In response to an article which appeared in this publication on Friday 26 October (See Here), regarding a 12-Year-Old student of the School of the Nations who had committed suicide at his home in Tuschen on the East Bank of the Essequibo, the prominent city school has decided to clarify a contentious point that was made in that article.
According to the Director of the school, Dr. Brian O’Toole, the suggestion in the article that bullying at the school could have been a possible reason why the child may have committed suicide, is an unsubstantiated statement.
In his view, bullying was not a factor because of a thorough assessment that he had done subsequent to the news article, and as would have been the standard processes in any other serious occurrence that may be related to the school or any of its students.
Dr O’Toole explained that he conducted a personal investigation after reading the article in an effort to verify the bullying allegation. But after interrogating teachers, admin staff and students in Forms 1 and 2 in particular, he was able to confirm that neither of them was aware of any form of bullying that the student (name withheld) might have encountered in the school.
As far as he is aware the now-dead child was at school on Thursday and was portraying his usually jovial and friendly personality among his peers and during class sessions.
However, he was surprised to learn that the student had committed suicide the next morning, a few minutes before he was scheduled to leave for school.
Prior to our report, many of the students and teachers were unaware that the child had committed suicide and only learnt about it through an article in this publication.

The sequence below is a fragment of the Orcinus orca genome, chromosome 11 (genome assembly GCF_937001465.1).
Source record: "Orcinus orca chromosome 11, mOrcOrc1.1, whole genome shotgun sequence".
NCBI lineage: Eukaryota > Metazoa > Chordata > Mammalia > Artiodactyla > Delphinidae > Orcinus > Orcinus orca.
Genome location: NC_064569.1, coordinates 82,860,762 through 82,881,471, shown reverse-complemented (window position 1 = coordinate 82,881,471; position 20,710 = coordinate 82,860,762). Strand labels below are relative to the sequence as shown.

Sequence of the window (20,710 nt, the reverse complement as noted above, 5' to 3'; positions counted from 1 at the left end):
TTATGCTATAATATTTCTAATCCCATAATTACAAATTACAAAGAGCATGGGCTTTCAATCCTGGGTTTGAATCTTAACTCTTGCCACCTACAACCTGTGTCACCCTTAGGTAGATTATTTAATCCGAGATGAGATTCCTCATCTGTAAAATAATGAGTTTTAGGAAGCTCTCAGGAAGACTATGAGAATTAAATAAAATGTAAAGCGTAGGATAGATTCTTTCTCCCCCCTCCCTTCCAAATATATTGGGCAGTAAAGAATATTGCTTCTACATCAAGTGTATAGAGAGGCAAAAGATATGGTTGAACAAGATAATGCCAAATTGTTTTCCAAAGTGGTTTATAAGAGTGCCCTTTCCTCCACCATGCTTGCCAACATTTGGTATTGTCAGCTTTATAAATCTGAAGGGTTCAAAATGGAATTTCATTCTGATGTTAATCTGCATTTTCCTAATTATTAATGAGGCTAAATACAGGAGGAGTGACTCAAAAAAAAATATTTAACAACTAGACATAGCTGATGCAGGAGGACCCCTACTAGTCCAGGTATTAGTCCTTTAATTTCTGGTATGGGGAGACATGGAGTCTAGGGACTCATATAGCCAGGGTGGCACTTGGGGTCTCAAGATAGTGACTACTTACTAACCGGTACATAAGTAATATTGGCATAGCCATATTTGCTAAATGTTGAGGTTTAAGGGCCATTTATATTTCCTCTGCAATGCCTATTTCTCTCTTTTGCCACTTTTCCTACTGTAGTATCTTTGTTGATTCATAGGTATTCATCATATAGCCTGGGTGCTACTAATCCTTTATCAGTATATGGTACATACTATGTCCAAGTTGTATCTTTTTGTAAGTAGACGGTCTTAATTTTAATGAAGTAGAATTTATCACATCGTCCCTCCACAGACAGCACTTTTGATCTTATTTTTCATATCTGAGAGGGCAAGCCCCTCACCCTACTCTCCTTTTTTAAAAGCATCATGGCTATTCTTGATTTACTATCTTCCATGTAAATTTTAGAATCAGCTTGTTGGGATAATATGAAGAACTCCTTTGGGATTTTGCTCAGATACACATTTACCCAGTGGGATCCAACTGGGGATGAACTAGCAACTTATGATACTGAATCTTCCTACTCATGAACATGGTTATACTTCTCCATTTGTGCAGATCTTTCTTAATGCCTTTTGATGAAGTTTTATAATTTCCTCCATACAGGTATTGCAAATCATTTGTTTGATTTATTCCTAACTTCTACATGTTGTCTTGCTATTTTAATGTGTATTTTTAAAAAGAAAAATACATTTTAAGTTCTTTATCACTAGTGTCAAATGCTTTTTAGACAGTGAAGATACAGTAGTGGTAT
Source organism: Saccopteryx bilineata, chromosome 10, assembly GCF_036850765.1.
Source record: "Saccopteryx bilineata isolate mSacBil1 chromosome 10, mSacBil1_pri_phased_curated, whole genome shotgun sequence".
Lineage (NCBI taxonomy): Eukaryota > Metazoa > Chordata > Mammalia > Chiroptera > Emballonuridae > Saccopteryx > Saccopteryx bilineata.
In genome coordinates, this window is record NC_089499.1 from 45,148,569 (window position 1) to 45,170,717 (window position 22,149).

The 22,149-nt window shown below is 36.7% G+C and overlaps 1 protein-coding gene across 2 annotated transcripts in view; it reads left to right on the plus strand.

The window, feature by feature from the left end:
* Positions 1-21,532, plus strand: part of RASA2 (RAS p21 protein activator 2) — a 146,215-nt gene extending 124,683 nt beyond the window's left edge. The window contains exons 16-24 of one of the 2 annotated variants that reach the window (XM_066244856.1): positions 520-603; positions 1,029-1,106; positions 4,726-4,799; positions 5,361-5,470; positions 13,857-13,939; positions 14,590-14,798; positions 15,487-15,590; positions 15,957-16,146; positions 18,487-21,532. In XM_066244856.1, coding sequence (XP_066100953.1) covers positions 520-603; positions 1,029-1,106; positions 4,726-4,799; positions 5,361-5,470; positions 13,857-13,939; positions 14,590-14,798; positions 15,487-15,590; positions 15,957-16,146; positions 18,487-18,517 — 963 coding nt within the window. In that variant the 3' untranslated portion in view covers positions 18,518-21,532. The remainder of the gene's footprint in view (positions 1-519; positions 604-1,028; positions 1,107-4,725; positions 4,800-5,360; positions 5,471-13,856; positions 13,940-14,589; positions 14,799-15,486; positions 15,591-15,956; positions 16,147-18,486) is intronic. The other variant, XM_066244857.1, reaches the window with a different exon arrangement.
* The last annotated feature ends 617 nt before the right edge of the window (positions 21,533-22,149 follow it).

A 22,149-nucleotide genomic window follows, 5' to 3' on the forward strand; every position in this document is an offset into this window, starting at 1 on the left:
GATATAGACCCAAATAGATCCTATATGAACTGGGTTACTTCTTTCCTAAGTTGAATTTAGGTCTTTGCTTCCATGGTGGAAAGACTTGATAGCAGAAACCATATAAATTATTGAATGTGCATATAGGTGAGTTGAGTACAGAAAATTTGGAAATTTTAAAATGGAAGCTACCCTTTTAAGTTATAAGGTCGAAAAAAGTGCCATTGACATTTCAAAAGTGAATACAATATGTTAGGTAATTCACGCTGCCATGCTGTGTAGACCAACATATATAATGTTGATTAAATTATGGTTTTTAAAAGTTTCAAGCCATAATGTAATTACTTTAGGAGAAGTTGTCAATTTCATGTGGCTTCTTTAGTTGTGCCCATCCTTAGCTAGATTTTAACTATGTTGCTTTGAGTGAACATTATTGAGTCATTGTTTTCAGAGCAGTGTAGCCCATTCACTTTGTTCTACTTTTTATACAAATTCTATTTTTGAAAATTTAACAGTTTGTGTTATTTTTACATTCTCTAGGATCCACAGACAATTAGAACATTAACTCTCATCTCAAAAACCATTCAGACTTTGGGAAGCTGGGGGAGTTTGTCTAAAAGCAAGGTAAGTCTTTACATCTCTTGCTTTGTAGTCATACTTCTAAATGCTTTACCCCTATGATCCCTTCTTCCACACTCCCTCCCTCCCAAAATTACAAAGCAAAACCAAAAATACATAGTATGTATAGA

Referring to some elements of the article, Dr O’Toole’s explained that the supposed reason for the child’s suicide as was suggested in the said story was treated as ‘news’ to the students of the school since bullying is an unusual practice at the institution.
He added that in his 20-years of operating the School, he was never aware that bullying was a prevalent factor there. The well-known private school operator added that if any child acts as an instigator in such an act at his school, he would immediately expel that student, regardless of their social class, familiarity or privilege.
However, he stressed that the school has been embarking on several new initiatives that can aid in the development of the students, outside of the realms of pure academics.
Pointing to a list of these socially motivating programs, Dr O’Toole explained that the institution is about to notify all parents about several initiatives that are underway to promote a happy and conducive school environment; – a project that was implemented a mere one day before the young boy took his own life.
The implemented programs include a free Junior Youth Club at Nations from 2 to 4 pm that focuses on guidance issues and art, music, dance, drama and sports on Saturdays.
He reported that the Youth club which had commenced on Saturday, saw an attendance of 32 students.
Subsequently, because of the interest shown in that project, the school has now decided to include a Youth Club for students in Forms 3, 4 & 5, in addition to a new programme that is being introduced in Forms 1 and 2 during school time, to address development & guidance issues, and which is conducted by Dr. O’Toole himself who is a trained Educational Psychologist.
Other staff members are also trained in guidance, counselling, and special needs, and are quite capable of addressing any suspicious or psychological situation that may be affecting any student at the school.